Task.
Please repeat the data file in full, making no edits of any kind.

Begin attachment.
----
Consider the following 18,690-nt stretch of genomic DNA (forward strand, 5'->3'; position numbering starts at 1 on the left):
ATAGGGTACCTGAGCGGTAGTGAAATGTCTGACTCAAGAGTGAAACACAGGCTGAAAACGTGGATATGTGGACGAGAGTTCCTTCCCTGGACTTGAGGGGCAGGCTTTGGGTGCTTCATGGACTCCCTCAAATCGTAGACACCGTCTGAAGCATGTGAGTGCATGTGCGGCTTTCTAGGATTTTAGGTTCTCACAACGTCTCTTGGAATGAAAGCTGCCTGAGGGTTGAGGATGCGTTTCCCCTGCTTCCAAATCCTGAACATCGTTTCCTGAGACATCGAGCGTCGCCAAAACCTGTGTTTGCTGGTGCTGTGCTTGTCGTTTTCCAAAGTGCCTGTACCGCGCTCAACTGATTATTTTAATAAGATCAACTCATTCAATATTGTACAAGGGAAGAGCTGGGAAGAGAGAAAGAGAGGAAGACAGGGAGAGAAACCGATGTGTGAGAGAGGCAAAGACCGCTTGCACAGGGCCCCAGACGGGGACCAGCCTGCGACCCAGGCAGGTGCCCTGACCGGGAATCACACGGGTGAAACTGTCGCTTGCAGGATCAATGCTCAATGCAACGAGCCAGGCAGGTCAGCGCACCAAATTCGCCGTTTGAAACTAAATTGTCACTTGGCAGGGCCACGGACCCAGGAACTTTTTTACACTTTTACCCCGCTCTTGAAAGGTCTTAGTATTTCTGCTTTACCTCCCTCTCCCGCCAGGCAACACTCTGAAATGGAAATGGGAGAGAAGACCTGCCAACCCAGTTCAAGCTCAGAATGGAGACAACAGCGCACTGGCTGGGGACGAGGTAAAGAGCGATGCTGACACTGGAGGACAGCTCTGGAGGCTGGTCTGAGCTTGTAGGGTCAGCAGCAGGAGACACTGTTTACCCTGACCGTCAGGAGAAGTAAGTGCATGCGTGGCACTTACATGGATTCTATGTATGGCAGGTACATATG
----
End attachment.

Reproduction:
Consider the following 18,690-nt stretch of genomic DNA (forward strand, 5'->3'; position numbering starts at 1 on the left):
ATAGGGTACCTGAGCGGTAGTGAAATGTCTGACTCAAGAGTGAAACACAGGCTGAAAACGTGGATATGTGGACGAGAGTTCCTTCCCTGGACTTGAGGGGCAGGCTTTGGGTGCTTCATGGACTCCCTCAAATCGTAGACACCGTCTGAAGCATGTGAGTGCATGTGCGGCTTTCTAGGATTTTAGGTTCTCACAACGTCTCTTGGAATGAAAGCTGCCTGAGGGTTGAGGATGCGTTTCCCCTGCTTCCAAATCCTGAACATCGTTTCCTGAGACATCGAGCGTCGCCAAAACCTGTGTTTGCTGGTGCTGTGCTTGTCGTTTTCCAAAGTGCCTGTACCGCGCTCAACTGATTATTTTAATAAGATCAACTCATTCAATATTGTACAAGGGAAGAGCTGGGAAGAGAGAAAGAGAGGAAGACAGGGAGAGAAACCGATGTGTGAGAGAGGCAAAGACCGCTTGCACAGGGCCCCAGACGGGGACCAGCCTGCGACCCAGGCAGGTGCCCTGACCGGGAATCACACGGGTGAAACTGTCGCTTGCAGGATCAATGCTCAATGCAACGAGCCAGGCAGGTCAGCGCACCAAATTCGCCGTTTGAAACTAAATTGTCACTTGGCAGGGCCACGGACCCAGGAACTTTTTTACACTTTTACCCCGCTCTTGAAAGGTCTTAGTATTTCTGCTTTACCTCCCTCTCCCGCCAGGCAACACTCTGAAATGGAAATGGGAGAGAAGACCTGCCAACCCAGTTCAAGCTCAGAATGGAGACAACAGCGCACTGGCTGGGGACGAGGTAAAGAGCGATGCTGACACTGGAGGACAGCTCTGGAGGCTGGTCTGAGCTTGTAGGGTCAGCAGCAGGAGACACTGTTTACCCTGACCGTCAGGAGAAGTAAGTGCATGCGTGGCACTTACATGGATTCTATGTATGGCAGGTACATATG